Stem cells introduced to the heart post-MI (myocardial infarct) could be acting in many ways, in addition to replacing some of the lost muscle. For instance they could secrete various growth factors which promote muscle survival and growth in the surrounding cardiac muscle, they may secrete vasogenic (blood-vessel forming) factors which help to boost the production of new blood vessels and hence blood supply to the surviving muscle, and they might help to reduce the scarring (fibrosis) caused by heart attacks, so that the heart can pump more effectively.

As work in this field progresses, these mechanisms will become much clearer. But it's certainly encouraging and exciting, particularly since one person in every 3 who reads this will, at the moment, ultimately die from heart disease.

Useful links about heart disease and stem cells :

What causes heart disease / arterial disease ?
http://www.thenakedscientists.com/HTML/articles/article/katarneycolumn8.htm

Article about stem cells and related links :
http://www.thenakedscientists.com/HTML/articles/article/chrissmithcolumn2.htm

University of Birmingham pages on vascular disease :
http://medweb.bham.ac.uk/http/depts/path/Teaching/foundat/athero/athero.htm

Radio show featuring Martin Raff all about stem cells :
http://www.thenakedscientists.com/html/shows/2003.10.12.htm

Chris

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« Last Edit: 02/10/2004 10:59:06 by chris »
 

Offline nilmot

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Re: Potential method in curing heart disease
« Reply #4 on: 04/10/2004 15:57:24 »
Thank you Chris for clearing the problem

Tom
 

Offline endeavour

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Re: Potential method in curing heart disease
« Reply #5 on: 25/11/2004 13:55:40 »
Yes a great post. But how would the stem cells actually be placed into the myocardial environment - eg by injection ?

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Offline chris

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Re: Potential method in curing heart disease
« Reply #6 on: 25/11/2004 14:37:08 »
That's right.

Several studies have now been carried out, initially in rodents (rats and mice) and latterly in pigs (which are viewed as a much better physiological approximation to humans).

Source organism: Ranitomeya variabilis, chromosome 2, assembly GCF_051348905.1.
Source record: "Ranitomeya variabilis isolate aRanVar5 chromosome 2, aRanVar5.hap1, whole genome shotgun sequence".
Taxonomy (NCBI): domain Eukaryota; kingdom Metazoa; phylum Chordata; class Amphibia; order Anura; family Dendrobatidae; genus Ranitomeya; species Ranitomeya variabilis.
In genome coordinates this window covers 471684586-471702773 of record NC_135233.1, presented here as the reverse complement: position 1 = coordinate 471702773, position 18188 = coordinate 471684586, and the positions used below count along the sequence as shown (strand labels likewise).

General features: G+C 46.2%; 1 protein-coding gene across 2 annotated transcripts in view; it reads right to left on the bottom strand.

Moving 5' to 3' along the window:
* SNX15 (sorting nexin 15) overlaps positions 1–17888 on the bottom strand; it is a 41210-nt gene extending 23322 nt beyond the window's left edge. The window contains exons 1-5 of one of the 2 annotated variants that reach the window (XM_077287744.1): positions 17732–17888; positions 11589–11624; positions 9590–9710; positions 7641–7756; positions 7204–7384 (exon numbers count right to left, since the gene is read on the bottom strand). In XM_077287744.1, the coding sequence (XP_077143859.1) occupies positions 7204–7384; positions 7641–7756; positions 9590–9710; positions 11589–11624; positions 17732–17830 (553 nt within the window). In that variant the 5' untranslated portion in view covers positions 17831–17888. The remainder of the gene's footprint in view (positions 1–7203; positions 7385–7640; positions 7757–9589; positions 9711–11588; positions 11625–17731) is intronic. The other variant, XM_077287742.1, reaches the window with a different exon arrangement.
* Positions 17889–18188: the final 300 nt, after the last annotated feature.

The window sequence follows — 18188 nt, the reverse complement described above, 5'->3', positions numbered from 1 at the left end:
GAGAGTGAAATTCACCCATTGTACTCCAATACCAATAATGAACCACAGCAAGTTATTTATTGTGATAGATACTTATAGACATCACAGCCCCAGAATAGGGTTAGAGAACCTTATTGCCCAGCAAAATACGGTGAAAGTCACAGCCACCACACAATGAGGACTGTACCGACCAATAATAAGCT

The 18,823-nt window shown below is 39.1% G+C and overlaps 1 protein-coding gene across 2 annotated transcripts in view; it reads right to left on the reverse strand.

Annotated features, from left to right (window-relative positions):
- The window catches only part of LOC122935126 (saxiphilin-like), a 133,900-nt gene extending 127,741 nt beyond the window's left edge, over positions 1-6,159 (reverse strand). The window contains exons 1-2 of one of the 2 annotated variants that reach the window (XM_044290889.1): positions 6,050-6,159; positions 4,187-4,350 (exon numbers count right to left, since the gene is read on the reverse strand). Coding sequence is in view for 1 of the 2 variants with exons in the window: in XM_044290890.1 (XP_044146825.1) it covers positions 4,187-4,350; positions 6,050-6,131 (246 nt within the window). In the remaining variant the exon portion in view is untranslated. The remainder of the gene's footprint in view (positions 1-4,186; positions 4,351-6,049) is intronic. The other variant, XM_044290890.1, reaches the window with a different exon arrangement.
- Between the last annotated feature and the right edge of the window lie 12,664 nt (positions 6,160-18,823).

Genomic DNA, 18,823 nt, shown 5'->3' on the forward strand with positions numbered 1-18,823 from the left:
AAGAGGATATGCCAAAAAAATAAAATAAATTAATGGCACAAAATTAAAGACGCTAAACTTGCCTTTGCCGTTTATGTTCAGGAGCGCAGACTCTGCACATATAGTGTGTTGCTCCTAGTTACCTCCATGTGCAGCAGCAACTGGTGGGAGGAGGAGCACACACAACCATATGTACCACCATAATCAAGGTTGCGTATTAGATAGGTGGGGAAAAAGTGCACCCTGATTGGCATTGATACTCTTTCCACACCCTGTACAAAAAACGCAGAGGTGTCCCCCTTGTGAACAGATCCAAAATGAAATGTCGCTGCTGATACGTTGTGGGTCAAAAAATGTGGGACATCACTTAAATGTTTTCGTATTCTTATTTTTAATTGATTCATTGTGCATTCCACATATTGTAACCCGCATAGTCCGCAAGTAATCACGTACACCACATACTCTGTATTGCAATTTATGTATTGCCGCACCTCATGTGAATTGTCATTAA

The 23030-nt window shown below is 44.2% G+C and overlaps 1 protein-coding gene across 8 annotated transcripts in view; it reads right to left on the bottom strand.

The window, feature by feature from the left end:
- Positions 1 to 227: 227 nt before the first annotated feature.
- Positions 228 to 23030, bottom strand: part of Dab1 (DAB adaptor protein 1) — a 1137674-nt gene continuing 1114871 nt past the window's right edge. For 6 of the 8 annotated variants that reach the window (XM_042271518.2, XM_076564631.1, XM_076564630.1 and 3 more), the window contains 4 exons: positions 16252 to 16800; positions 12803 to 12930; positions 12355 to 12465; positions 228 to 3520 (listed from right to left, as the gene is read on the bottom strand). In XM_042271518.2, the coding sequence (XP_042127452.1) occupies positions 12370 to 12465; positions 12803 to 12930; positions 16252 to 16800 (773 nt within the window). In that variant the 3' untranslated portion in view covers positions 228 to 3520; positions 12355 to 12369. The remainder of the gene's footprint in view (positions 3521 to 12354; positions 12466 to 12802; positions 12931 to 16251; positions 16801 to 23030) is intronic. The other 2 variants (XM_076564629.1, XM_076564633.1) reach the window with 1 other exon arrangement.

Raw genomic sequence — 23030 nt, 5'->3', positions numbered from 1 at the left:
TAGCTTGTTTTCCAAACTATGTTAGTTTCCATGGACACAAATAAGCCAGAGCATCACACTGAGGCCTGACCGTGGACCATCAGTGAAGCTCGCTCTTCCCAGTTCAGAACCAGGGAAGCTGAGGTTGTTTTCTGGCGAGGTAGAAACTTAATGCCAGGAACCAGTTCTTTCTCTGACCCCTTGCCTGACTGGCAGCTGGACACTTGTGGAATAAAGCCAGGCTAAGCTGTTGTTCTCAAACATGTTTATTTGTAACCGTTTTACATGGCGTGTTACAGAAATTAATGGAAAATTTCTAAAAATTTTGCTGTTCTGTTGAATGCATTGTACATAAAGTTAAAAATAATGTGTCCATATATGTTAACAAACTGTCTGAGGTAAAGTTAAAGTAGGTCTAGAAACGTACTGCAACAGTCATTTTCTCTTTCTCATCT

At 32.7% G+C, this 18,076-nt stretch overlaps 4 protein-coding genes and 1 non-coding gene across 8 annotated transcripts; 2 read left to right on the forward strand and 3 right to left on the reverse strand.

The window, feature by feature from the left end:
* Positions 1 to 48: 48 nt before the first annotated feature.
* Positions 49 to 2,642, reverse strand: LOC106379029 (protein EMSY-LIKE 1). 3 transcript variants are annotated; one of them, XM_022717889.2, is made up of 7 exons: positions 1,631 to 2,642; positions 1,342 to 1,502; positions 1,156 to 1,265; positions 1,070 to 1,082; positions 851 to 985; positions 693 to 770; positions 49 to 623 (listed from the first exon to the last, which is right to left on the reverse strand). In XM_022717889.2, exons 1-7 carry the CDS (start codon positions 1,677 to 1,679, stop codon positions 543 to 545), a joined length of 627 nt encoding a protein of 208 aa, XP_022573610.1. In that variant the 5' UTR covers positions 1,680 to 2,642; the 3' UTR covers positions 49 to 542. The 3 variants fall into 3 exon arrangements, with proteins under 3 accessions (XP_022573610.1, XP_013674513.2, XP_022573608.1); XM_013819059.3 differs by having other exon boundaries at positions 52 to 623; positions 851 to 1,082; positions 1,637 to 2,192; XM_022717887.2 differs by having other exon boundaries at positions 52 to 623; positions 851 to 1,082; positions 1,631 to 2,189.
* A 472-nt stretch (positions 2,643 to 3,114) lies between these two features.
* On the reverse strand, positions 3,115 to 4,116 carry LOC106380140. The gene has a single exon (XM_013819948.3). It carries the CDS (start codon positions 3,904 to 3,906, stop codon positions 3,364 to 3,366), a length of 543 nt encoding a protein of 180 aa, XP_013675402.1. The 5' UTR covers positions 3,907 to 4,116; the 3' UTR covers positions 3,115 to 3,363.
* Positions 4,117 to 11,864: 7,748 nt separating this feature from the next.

In some studies stem cells (from a variety of sources but usually bone marrow) are infused down the coronary artery (which supplies the heart muscle). From there one presumes that the stem cells migrate into the affected tissue and promote revascularisation, repair and possibly themselves differentiate into muscle cells.

In the recent announcement from Johns Hopkins in the US looking at pigs, the researchers injected about 200 million mesenchymal (bone marrow derived) stem cells directly into the heart muscle. They accessed the heart by threading a fine cannula up an artery and into the left side of the heart. The cannula was then able to inject the cells into a coin-sized region of the heart recently damaged by a heart attack. A control group of pigs received injections with saline alone (no cells).

The pigs were followed up for 2 months. All of the animals that received stem cell injections made a full recovery and showed normal cardiac function. But the pigs in the control group deteriorated and developed congestive cardiac failure.

Furthermore, examination of the injected pig hearts revealed that  those injected with stem cells showed reduced fibrous scarring in the heart muscle at the site of the infarct (heart attack) compared with the control pigs which showed large scars typical of heart disease.

At the moment we treat acute MI (myocardial infarcts) by accessing the blocked coronary artery, opening up the blockage with a balloon, and then propping the vessel open with a metal stent which works a bit like scaffolding to stop it furring up again.

Perhaps soon we will begin to see patients returning to the cath lab for injection of stem cells (from their own bone marrows, or perhaps even from banked cord blood - see my article about umbilical cord blood stem cells and stem cell banking) into their ventricular walls post MI.


Chris

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« Last Edit: 30/11/2004 08:16:39 by chris »
 

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Re: Potential method in curing heart disease
« Reply #6 on: 25/11/2004 14:37:08 »